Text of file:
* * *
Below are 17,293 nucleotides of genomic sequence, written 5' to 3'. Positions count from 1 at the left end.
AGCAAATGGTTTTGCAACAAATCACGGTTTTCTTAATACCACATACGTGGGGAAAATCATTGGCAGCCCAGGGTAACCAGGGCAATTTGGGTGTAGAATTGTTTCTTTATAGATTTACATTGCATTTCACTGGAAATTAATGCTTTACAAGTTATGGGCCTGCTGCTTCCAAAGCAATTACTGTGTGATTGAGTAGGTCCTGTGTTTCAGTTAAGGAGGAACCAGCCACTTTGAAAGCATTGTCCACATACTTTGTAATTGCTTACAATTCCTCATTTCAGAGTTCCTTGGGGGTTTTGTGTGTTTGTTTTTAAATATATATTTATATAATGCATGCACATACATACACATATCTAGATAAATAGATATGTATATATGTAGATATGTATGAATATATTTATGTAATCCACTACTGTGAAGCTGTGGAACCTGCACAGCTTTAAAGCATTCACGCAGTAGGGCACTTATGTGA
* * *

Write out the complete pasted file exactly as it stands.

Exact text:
Below are 17,293 nucleotides of genomic sequence, written 5' to 3'. Positions count from 1 at the left end.
AGCAAATGGTTTTGCAACAAATCACGGTTTTCTTAATACCACATACGTGGGGAAAATCATTGGCAGCCCAGGGTAACCAGGGCAATTTGGGTGTAGAATTGTTTCTTTATAGATTTACATTGCATTTCACTGGAAATTAATGCTTTACAAGTTATGGGCCTGCTGCTTCCAAAGCAATTACTGTGTGATTGAGTAGGTCCTGTGTTTCAGTTAAGGAGGAACCAGCCACTTTGAAAGCATTGTCCACATACTTTGTAATTGCTTACAATTCCTCATTTCAGAGTTCCTTGGGGGTTTTGTGTGTTTGTTTTTAAATATATATTTATATAATGCATGCACATACATACACATATCTAGATAAATAGATATGTATATATGTAGATATGTATGAATATATTTATGTAATCCACTACTGTGAAGCTGTGGAACCTGCACAGCTTTAAAGCATTCACGCAGTAGGGCACTTATGTGA